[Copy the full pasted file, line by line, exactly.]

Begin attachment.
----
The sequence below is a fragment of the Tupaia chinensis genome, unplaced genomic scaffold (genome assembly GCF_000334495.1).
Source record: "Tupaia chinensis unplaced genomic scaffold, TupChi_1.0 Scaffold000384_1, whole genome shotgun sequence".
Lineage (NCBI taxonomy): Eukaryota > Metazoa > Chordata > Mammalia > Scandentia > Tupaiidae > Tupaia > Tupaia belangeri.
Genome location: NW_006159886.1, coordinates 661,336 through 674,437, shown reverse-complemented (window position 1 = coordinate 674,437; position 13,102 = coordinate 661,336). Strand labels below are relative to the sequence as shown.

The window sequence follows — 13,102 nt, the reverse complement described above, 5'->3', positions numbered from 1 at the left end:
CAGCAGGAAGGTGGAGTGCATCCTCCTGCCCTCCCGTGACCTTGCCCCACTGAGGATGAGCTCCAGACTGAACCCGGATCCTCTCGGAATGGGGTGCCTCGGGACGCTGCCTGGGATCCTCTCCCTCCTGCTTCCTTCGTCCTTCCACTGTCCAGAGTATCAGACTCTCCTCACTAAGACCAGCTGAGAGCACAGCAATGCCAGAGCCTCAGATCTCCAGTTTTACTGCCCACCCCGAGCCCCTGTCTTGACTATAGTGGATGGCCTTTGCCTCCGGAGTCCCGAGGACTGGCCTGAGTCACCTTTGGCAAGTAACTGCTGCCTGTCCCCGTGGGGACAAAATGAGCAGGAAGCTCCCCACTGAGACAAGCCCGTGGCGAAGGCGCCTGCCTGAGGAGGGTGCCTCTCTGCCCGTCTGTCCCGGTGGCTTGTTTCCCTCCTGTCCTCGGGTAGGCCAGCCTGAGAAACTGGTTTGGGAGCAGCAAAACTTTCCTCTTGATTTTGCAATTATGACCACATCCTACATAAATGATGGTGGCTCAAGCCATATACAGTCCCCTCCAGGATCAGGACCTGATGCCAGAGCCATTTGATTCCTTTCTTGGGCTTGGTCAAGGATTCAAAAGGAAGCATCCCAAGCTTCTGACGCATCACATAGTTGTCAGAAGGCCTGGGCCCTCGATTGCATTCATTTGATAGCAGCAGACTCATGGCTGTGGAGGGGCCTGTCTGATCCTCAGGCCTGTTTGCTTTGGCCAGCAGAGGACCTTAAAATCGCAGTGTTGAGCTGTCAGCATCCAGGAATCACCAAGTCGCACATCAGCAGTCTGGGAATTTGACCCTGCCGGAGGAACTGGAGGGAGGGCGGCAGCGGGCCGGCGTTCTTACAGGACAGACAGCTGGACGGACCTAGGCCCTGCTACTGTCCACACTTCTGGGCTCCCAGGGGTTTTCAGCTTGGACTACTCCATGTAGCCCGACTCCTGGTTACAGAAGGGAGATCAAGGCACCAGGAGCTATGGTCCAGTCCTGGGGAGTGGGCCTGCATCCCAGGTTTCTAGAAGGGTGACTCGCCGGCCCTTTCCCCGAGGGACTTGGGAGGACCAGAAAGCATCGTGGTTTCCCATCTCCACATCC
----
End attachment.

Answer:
The sequence below is a fragment of the Tupaia chinensis genome, unplaced genomic scaffold (genome assembly GCF_000334495.1).
Source record: "Tupaia chinensis unplaced genomic scaffold, TupChi_1.0 Scaffold000384_1, whole genome shotgun sequence".
Lineage (NCBI taxonomy): Eukaryota > Metazoa > Chordata > Mammalia > Scandentia > Tupaiidae > Tupaia > Tupaia belangeri.
Genome location: NW_006159886.1, coordinates 661,336 through 674,437, shown reverse-complemented (window position 1 = coordinate 674,437; position 13,102 = coordinate 661,336). Strand labels below are relative to the sequence as shown.

The window sequence follows — 13,102 nt, the reverse complement described above, 5'->3', positions numbered from 1 at the left end:
CAGCAGGAAGGTGGAGTGCATCCTCCTGCCCTCCCGTGACCTTGCCCCACTGAGGATGAGCTCCAGACTGAACCCGGATCCTCTCGGAATGGGGTGCCTCGGGACGCTGCCTGGGATCCTCTCCCTCCTGCTTCCTTCGTCCTTCCACTGTCCAGAGTATCAGACTCTCCTCACTAAGACCAGCTGAGAGCACAGCAATGCCAGAGCCTCAGATCTCCAGTTTTACTGCCCACCCCGAGCCCCTGTCTTGACTATAGTGGATGGCCTTTGCCTCCGGAGTCCCGAGGACTGGCCTGAGTCACCTTTGGCAAGTAACTGCTGCCTGTCCCCGTGGGGACAAAATGAGCAGGAAGCTCCCCACTGAGACAAGCCCGTGGCGAAGGCGCCTGCCTGAGGAGGGTGCCTCTCTGCCCGTCTGTCCCGGTGGCTTGTTTCCCTCCTGTCCTCGGGTAGGCCAGCCTGAGAAACTGGTTTGGGAGCAGCAAAACTTTCCTCTTGATTTTGCAATTATGACCACATCCTACATAAATGATGGTGGCTCAAGCCATATACAGTCCCCTCCAGGATCAGGACCTGATGCCAGAGCCATTTGATTCCTTTCTTGGGCTTGGTCAAGGATTCAAAAGGAAGCATCCCAAGCTTCTGACGCATCACATAGTTGTCAGAAGGCCTGGGCCCTCGATTGCATTCATTTGATAGCAGCAGACTCATGGCTGTGGAGGGGCCTGTCTGATCCTCAGGCCTGTTTGCTTTGGCCAGCAGAGGACCTTAAAATCGCAGTGTTGAGCTGTCAGCATCCAGGAATCACCAAGTCGCACATCAGCAGTCTGGGAATTTGACCCTGCCGGAGGAACTGGAGGGAGGGCGGCAGCGGGCCGGCGTTCTTACAGGACAGACAGCTGGACGGACCTAGGCCCTGCTACTGTCCACACTTCTGGGCTCCCAGGGGTTTTCAGCTTGGACTACTCCATGTAGCCCGACTCCTGGTTACAGAAGGGAGATCAAGGCACCAGGAGCTATGGTCCAGTCCTGGGGAGTGGGCCTGCATCCCAGGTTTCTAGAAGGGTGACTCGCCGGCCCTTTCCCCGAGGGACTTGGGAGGACCAGAAAGCATCGTGGTTTCCCATCTCCACATCC